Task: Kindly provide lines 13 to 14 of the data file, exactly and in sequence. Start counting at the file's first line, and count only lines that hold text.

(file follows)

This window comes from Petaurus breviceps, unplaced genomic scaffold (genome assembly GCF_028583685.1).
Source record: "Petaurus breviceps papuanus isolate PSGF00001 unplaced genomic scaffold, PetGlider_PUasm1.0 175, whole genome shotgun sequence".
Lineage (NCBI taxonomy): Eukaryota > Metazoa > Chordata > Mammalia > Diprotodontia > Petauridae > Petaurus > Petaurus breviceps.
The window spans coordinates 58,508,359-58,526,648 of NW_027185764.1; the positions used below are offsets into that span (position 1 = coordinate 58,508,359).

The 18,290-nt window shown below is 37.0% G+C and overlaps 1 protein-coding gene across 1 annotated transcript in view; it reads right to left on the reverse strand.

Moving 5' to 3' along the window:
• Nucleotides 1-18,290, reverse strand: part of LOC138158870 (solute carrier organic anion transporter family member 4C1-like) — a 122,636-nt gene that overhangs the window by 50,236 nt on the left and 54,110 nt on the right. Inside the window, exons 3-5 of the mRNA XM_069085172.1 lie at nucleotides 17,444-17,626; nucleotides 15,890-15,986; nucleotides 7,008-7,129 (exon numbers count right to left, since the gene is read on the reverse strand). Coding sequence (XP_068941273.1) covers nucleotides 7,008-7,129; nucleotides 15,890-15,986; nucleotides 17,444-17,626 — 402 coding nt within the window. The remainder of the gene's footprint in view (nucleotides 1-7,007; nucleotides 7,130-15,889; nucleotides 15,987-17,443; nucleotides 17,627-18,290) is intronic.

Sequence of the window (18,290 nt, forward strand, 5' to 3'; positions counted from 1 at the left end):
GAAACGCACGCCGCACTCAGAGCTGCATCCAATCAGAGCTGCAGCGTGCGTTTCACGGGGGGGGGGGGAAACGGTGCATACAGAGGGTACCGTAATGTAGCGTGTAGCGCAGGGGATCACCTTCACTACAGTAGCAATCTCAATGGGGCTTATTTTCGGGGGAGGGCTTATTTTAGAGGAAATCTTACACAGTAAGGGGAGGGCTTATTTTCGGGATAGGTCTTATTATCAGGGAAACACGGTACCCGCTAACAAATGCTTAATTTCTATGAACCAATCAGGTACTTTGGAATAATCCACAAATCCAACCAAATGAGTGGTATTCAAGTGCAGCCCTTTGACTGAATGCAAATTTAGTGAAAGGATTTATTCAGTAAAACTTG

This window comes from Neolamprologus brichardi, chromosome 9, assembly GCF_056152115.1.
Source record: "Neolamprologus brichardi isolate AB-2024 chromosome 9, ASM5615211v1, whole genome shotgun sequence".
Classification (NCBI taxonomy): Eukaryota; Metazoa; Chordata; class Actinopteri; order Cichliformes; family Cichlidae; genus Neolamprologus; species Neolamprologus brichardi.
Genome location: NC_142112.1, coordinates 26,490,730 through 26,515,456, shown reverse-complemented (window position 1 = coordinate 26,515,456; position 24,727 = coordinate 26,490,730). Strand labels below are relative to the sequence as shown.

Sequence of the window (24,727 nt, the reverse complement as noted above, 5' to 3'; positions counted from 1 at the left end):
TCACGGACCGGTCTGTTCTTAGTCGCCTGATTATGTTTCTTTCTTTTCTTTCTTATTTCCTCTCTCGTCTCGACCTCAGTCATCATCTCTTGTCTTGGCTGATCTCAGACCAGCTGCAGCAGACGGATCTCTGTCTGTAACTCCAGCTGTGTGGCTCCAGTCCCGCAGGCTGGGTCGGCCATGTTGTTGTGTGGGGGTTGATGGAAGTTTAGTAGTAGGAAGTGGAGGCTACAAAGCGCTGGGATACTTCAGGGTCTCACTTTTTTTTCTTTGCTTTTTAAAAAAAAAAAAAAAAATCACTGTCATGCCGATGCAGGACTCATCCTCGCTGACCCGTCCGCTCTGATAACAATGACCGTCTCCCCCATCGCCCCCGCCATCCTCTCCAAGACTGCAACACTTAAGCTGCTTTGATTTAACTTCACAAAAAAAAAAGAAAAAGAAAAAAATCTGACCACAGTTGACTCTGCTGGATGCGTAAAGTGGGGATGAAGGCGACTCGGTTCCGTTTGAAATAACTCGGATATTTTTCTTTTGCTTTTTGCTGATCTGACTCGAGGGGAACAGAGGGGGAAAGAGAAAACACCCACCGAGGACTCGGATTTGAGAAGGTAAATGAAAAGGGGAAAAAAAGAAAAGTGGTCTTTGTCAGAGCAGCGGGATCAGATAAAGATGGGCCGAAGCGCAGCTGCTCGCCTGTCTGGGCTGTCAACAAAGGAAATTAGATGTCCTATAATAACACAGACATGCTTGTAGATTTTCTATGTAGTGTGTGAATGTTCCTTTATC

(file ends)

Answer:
Genome location: NC_142112.1, coordinates 26,490,730 through 26,515,456, shown reverse-complemented (window position 1 = coordinate 26,515,456; position 24,727 = coordinate 26,490,730). Strand labels below are relative to the sequence as shown.

Sequence of the window (24,727 nt, the reverse complement as noted above, 5' to 3'; positions counted from 1 at the left end):